Quantum Bayesian Networks

June 26, 2009

Quantum Cryptography Snake Oil

Filed under: Uncategorized — rrtucci @ 7:11 pm

In a previous post, I expressed my agreement with Bruce Schneier’s opinion about quantum crypto. Today I came across a news item entitled:

“Global Quantum Cryptography Market to Reach $842 Million by 2015, According to a New Report by Global Industry Analysts”

What a dumb investment that would be! That money could be used to build a large scale quantum computer. $842M = (70M)(12) = 12 D-Waves (or maybe more, if they come cheaper by the dozen)

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4 Comments »

  1. I have a hard time believing that number. I would be very surprised if the actual sales in 2015 reach 5% of that. I also agree with Schneier’s opinion on quantum crypto. On a related note there is a company based in Malta that claims to have a crypto scheme that is provably hard against quantum computation, see http://media.synaptic-labs.com/downloads/pub/publications/s-use/marketing/20090101-SecureCollaboration-USP.pdf for example.

    It would be difficult to run 12 different quantum computing hardware development efforts. Although I would really like to see a few more pop up over the next couple of years.

    Comment by Geordie — June 29, 2009 @ 12:00 am

  2. Hmmm. I have to say I disagree with you guys for a couple of reasons. Some of those reasons are outlined here. In addition to those, however, QCrypto and quantum computing are intimately linked. Once quantum computers become an everyday reality, nearly every (aside from the above?) standard encryption protocol becomes vulnerable since most are based on RSA in some way. Thus, the safest thing would be for QCrypto to outpace quantum computing just slightly so that it stays far enough ahead to protect us while still remaining relevant (i.e. actually being worth it).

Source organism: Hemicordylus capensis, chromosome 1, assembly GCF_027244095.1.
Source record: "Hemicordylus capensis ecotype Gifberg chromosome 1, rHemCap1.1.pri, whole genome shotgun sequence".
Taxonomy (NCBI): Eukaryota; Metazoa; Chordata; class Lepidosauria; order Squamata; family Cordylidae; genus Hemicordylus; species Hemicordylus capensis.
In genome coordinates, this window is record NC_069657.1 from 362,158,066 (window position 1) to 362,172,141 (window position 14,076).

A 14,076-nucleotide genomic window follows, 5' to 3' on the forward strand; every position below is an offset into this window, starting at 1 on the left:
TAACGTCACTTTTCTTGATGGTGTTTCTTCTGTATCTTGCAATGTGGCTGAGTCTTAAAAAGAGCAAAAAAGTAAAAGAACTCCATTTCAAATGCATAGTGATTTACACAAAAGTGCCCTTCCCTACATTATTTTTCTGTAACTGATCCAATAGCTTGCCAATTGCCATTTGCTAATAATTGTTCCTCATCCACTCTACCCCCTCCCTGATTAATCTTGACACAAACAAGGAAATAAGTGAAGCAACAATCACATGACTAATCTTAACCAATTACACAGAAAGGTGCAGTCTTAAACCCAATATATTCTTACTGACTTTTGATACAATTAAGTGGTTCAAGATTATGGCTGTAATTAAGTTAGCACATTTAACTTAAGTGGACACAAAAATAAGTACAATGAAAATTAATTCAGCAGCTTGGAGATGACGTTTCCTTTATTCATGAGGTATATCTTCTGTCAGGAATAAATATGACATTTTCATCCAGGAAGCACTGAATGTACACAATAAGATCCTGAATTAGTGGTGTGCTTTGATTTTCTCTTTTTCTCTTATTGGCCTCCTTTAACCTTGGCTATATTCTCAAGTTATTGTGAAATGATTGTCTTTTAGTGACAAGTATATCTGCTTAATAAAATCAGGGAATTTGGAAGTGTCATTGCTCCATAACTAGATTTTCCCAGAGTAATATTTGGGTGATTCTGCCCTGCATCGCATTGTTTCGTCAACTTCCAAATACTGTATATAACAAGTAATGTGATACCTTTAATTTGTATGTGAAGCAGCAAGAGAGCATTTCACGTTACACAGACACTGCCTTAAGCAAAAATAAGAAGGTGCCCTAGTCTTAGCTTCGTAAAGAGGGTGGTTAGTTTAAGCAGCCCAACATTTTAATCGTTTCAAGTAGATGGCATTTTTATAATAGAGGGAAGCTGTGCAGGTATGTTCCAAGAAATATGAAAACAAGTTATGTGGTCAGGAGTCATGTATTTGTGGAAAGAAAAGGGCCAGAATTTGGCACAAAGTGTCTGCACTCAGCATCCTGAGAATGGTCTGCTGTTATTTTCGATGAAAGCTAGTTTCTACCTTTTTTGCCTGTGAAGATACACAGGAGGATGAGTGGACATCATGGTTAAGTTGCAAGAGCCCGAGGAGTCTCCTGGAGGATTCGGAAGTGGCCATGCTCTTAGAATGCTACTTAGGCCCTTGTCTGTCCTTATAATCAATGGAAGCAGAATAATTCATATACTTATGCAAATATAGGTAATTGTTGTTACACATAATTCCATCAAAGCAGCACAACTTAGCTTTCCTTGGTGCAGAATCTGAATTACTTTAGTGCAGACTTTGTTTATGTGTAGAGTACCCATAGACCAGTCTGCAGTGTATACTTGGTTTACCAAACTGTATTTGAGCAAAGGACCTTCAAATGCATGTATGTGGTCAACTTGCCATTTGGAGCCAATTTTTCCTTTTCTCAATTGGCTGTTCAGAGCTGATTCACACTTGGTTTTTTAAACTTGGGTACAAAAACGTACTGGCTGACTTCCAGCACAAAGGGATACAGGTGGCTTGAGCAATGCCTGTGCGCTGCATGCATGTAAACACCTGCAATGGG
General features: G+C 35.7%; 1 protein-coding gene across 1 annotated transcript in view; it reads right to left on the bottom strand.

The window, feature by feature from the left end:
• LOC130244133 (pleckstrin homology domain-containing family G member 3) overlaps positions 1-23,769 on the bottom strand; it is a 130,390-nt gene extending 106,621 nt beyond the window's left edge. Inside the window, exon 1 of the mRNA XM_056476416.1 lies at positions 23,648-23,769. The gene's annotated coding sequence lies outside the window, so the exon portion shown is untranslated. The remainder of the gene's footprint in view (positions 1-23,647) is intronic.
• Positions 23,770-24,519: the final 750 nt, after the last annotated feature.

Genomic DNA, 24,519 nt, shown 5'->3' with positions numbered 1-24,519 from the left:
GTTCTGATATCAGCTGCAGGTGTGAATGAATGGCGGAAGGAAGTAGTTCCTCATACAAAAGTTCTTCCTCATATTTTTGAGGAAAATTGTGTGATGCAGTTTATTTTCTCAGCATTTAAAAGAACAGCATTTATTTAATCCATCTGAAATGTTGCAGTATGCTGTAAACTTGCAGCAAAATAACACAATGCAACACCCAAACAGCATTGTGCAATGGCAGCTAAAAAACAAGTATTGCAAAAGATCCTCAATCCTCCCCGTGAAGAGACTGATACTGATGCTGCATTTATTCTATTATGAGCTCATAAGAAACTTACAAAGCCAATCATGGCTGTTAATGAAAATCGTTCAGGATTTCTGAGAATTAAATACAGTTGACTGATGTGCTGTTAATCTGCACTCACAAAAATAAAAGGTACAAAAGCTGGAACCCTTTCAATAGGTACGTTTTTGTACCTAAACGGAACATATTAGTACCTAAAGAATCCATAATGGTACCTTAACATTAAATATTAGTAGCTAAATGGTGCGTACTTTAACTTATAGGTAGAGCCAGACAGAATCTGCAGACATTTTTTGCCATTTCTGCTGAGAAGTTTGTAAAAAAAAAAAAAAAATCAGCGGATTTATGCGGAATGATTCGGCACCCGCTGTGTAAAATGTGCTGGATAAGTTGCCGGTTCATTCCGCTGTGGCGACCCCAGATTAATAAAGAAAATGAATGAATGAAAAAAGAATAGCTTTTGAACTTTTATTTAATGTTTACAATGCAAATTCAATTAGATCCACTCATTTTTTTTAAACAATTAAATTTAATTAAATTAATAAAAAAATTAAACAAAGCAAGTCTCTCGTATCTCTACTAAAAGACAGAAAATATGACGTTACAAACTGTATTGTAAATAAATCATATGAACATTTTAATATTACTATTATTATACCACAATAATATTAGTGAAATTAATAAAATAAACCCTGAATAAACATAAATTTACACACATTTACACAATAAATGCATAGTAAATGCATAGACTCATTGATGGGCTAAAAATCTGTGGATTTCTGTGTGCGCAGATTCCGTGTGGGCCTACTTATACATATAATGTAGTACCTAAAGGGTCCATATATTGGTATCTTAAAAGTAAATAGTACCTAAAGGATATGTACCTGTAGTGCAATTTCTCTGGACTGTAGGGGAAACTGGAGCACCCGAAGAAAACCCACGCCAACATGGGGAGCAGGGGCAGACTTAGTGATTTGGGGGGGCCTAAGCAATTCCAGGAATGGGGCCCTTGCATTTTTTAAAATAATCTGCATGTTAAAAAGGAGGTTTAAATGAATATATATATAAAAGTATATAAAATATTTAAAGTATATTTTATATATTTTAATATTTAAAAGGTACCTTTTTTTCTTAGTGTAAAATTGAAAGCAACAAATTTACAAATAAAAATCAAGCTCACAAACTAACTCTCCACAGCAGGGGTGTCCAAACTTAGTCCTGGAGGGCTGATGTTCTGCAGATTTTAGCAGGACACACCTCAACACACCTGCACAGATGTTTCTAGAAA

Comment by quantummoxie — July 22, 2009 @ 11:45 am

  3. http://www.networkworld.com/weblogs/security/004842.html
    “Comprehending quantum crypto is not for the weak. It’s said not to be quantum computing but is part of quantum mechanics.”

    http://www.educatedguesswork.org/2009/03/dan_simon_on_quantum_crypto.html
    “Basically, there is one thing that quantum computers have been found to be capable of doing much better than classical computers. That one thing has been characterized variously as “finding hidden subgroups”, “solving the abelian stabilizer problem”, or “finding periodicities in abelian groups”. Because this one thing happens to lead to polynomial-time algorithms for integer factoring and discrete log, quantum computers have been bandied about as an incredible new computing technology, but the truth is that this one thing is really very limited in scope, and in a decade and a half, nobody’s found another significant application for it.

    Moreover, there are lots of (admittedly informal) reasons for believing that quantum computers can’t really do anything interesting beyond this one thing. So we’re left with a technology that, even if perfected*, is unlikely to be able to accomplish anything of interest beyond solving a certain narrow class of number theory problems.**”

    Comment by Tae Song — September 7, 2009 @ 6:37 pm

  4. Tae, I disagree with Dan Simon. An area of quantum computing that interests me greatly is the use of a quantum computer to do MCMC. Dan Simon doesn’t seem to be aware of very encouraging discoveries that have been made in that area. My objections to quantum crypto are based on an important fact; namely, that there are known classical cryptographic codes that cannot be broken by a quantum computer. Dan Simon’s objections to quantum computing seem to be merely his own personal predictions of the future.

    Comment by rrtucci — September 7, 2009 @ 8:11 pm


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